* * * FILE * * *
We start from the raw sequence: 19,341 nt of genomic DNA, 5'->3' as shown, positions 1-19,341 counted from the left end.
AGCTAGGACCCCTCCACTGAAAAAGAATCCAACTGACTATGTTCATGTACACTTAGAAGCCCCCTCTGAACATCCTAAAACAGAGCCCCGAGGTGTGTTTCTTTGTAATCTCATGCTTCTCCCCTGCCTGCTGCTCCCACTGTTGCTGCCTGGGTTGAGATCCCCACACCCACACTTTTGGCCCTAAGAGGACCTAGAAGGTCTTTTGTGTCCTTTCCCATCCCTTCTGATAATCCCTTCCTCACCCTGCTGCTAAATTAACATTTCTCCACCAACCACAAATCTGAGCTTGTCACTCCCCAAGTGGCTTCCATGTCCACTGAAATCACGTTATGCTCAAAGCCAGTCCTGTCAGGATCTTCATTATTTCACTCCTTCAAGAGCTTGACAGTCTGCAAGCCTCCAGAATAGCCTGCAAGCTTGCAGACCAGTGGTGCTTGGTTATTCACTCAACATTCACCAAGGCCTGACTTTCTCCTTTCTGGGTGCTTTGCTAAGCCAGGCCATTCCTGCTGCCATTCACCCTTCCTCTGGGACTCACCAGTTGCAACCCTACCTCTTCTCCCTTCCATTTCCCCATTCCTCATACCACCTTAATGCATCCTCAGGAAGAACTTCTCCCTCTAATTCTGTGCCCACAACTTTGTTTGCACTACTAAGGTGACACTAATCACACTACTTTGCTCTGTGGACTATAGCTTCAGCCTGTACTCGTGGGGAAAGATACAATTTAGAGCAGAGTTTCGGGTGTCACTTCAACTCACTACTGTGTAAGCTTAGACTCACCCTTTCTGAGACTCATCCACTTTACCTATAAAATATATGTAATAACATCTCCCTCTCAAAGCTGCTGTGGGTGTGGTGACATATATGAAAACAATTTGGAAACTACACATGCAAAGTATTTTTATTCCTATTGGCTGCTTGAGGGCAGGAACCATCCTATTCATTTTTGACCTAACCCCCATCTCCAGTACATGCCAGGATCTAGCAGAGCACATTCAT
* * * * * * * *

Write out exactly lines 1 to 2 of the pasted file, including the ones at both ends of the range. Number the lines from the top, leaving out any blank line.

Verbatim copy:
We start from the raw sequence: 19,341 nt of genomic DNA, 5'->3' as shown, positions 1-19,341 counted from the left end.
AGCTAGGACCCCTCCACTGAAAAAGAATCCAACTGACTATGTTCATGTACACTTAGAAGCCCCCTCTGAACATCCTAAAACAGAGCCCCGAGGTGTGTTTCTTTGTAATCTCATGCTTCTCCCCTGCCTGCTGCTCCCACTGTTGCTGCCTGGGTTGAGATCCCCACACCCACACTTTTGGCCCTAAGAGGACCTAGAAGGTCTTTTGTGTCCTTTCCCATCCCTTCTGATAATCCCTTCCTCACCCTGCTGCTAAATTAACATTTCTCCACCAACCACAAATCTGAGCTTGTCACTCCCCAAGTGGCTTCCATGTCCACTGAAATCACGTTATGCTCAAAGCCAGTCCTGTCAGGATCTTCATTATTTCACTCCTTCAAGAGCTTGACAGTCTGCAAGCCTCCAGAATAGCCTGCAAGCTTGCAGACCAGTGGTGCTTGGTTATTCACTCAACATTCACCAAGGCCTGACTTTCTCCTTTCTGGGTGCTTTGCTAAGCCAGGCCATTCCTGCTGCCATTCACCCTTCCTCTGGGACTCACCAGTTGCAACCCTACCTCTTCTCCCTTCCATTTCCCCATTCCTCATACCACCTTAATGCATCCTCAGGAAGAACTTCTCCCTCTAATTCTGTGCCCACAACTTTGTTTGCACTACTAAGGTGACACTAATCACACTACTTTGCTCTGTGGACTATAGCTTCAGCCTGTACTCGTGGGGAAAGATACAATTTAGAGCAGAGTTTCGGGTGTCACTTCAACTCACTACTGTGTAAGCTTAGACTCACCCTTTCTGAGACTCATCCACTTTACCTATAAAATATATGTAATAACATCTCCCTCTCAAAGCTGCTGTGGGTGTGGTGACATATATGAAAACAATTTGGAAACTACACATGCAAAGTATTTTTATTCCTATTGGCTGCTTGAGGGCAGGAACCATCCTATTCATTTTTGACCTAACCCCCATCTCCAGTACATGCCAGGATCTAGCAGAGCACATTCAT